If a particle gives off its own light, how can we never know its position as well as its momentum, as we can see it and thus measure its speed, and know its velocity? How does the Uncertainty Principle treat this circumstance?
It thought that's how it was? How do quantum particles have inherent uncertainty?
When you measure a particle's position, you squeeze the wavefunction into a small range of positions, but extend it out in momentum space.
The particle DOES have a theoretical average position and average momentum based on the state wavefunction. We just can't measure it.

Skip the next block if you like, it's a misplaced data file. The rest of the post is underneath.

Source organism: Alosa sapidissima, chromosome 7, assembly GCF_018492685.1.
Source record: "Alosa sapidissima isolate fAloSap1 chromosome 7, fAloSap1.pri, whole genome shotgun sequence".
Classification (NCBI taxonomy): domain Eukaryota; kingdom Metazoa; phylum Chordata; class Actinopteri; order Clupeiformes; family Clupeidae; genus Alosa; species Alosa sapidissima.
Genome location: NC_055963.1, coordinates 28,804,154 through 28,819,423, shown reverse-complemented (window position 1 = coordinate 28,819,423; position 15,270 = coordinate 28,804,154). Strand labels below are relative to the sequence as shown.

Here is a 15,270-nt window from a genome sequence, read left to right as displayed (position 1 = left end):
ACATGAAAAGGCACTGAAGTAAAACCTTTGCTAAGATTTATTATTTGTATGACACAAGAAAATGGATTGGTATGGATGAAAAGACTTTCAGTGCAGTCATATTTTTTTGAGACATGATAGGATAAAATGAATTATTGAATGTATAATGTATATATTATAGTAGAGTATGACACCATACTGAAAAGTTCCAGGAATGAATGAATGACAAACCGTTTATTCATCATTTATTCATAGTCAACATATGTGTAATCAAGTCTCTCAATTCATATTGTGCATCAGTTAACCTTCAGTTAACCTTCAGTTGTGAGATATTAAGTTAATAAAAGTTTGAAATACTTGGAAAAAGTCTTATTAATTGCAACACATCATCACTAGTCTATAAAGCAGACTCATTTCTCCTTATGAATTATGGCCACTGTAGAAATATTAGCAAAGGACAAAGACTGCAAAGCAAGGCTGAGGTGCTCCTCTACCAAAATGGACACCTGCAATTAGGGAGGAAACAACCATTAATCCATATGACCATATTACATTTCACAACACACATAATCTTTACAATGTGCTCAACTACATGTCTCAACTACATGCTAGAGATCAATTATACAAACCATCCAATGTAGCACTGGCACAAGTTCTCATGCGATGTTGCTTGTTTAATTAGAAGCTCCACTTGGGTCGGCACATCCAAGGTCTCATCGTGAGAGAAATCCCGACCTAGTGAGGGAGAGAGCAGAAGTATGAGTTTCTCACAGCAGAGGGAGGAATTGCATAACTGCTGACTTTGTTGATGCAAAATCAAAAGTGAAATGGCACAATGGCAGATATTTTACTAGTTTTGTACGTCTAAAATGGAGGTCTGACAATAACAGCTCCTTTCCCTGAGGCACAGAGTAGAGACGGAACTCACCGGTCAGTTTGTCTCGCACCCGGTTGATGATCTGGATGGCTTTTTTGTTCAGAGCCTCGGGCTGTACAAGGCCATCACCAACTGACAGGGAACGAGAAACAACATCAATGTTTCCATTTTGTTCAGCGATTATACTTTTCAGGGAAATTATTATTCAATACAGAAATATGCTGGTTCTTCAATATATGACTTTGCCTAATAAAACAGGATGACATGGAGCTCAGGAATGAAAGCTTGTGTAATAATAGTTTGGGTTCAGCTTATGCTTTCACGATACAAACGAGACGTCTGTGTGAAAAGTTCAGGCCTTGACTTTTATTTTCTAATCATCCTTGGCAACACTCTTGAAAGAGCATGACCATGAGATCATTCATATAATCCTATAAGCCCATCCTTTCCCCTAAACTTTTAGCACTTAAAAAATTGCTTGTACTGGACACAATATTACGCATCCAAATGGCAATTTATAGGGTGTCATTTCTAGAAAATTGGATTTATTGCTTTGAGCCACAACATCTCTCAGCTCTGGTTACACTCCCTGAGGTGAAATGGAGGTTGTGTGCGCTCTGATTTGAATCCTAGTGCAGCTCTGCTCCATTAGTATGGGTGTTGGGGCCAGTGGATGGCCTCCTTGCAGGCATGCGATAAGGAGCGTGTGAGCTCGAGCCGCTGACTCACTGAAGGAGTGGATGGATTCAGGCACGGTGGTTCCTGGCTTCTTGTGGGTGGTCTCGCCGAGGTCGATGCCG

I completely agree with this view.It's my personal belief that we should throw away the word 'particle' to describe such structures, or at least be much more careful when using it and explaining it to newcomers to subatomic theories.
... this is what I thought HUP meant. We have to shine a wave onto a particle to measure it. The weaker that wave is, the less it affects the momentum of the particle but the less precise the position can be known.
... do not confuse uncertainty due to the HUP with uncertainty due to inaccuracy of measurement. The HUP says that a quantum state has an intrinsic uncertainty regarding position and momentum w/o the need to refer to any experiment, measurement, ...